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The story of Noah, iconic in the Book of Genesis, and as a consequence a central motif in Judaism, Christianity and Islam, invites the greatest attention. Since the Victorian-period discoveries of George Smith it has been understood that the Hebrew account derives, in its turn, from that in Babylonian cuneiform, much older and surely the original that launched the story on its journey.

People have long been concerned with the question of whether there really was a flood , and been on the lookout for evidence to support the story, and I imagine all Mesopotamian archaeologists have kept the Flood at the back of their mind. In the years and important discoveries were made on sites in Iraq that were taken to be evidence of the biblical Flood itself. At Ur, excavation beneath the Royal Cemetery disclosed more than 10ft of empty mud, below which earlier settlement material came to light.

A similar discovery was made at the site of Kish in southern Iraq. To both teams it seemed inescapable that here was evidence of the biblical Flood itself. In more recent times scholars have turned to geological rather than archaeological investigation, pursuing data about earthquakes, tidal waves or melting glaciers in the hunt for the Flood at a dizzying pace. Another big Flood question is where did the Ark end up?

But what, we have to ask, is Ararat? There is more than one candidate mountain. Rival set-ups allowed for vigorous local trade in Ark mementoes. The tablet was written during the Old Babylonian period, broadly —BC. The document was not dated by the scribe, but from the shape and appearance of the tablet itself, the character and composition of the cuneiform and the grammatical forms and usages, we can be sure that this is the period in which it was written. It was composed in Semitic Babylonian Akkadian in a literary style.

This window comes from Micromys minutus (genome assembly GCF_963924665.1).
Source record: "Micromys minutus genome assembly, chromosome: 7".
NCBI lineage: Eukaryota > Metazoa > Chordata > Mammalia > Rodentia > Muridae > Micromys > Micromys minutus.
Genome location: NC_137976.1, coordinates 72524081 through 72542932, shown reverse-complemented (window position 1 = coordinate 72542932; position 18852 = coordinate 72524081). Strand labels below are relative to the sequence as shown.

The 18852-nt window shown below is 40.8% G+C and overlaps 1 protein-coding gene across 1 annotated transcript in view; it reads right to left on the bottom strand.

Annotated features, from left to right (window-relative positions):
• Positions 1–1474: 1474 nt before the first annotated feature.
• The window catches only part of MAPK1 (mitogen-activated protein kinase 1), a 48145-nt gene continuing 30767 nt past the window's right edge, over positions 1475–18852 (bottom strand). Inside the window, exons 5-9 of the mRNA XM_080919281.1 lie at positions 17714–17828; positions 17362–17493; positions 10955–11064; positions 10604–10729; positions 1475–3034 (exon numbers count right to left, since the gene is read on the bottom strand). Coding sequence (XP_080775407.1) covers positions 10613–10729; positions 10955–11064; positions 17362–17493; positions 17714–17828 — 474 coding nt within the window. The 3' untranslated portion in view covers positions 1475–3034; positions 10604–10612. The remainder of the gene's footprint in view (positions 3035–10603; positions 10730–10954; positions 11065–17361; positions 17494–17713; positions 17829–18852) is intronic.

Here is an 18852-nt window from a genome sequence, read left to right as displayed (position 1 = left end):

The hand is neat and that of a fully trained cuneiform scribe. The text has been written out very ably without error and for a specific purpose; it is certainly not a school practice tablet from a beginner, or anything of that kind. It measures The front or obverse is in fine condition and virtually everything can be read.

The back or reverse is damaged in the middle of most lines, with the result that not everything there can be read now, although much of substantial importance can be deciphered; some parts are simply missing altogether and other parts are very badly worn. Confronting the fact comes, initially, as a shock.

The tenacity of the conventional Western vision of the Ark is remarkable, and remains, at least to me, inexplicable, for where did it come from in the first place? Indeed, the key words in the description of the Ark are used nowhere else in the Bible, and no one knows what language they are written in. As I stared into space with the tablet precariously poised over the desk, the idea of a round ark began to make sense.

A truly round boat would be a coracle, and they certainly had coracles in ancient Mesopotamia; a coracle is exceptionally buoyant and would never sink, and if it happened to be difficult to steer or stop from going around and round that would not matter, because all it had to do was keep its contents safe and dry until the waters receded. They belong, like dugout canoes and rafts, to the most practical stratum of invention: natural resources giving rise to simple solutions that can hardly be improved upon.

The reed coracle is effectively a large basket, sealed with bitumen to prevent waterlogging. Its construction is somehow natural to riverine communities; coracles from India and Iraq, Tibet and Wales are close cousins. These traditional craft remained in use, unchanged, on the rivers of Mesopotamia into the first half of the last century. Before the arrival of the Ark Tablet, hard facts for the boatbuilder were sparse.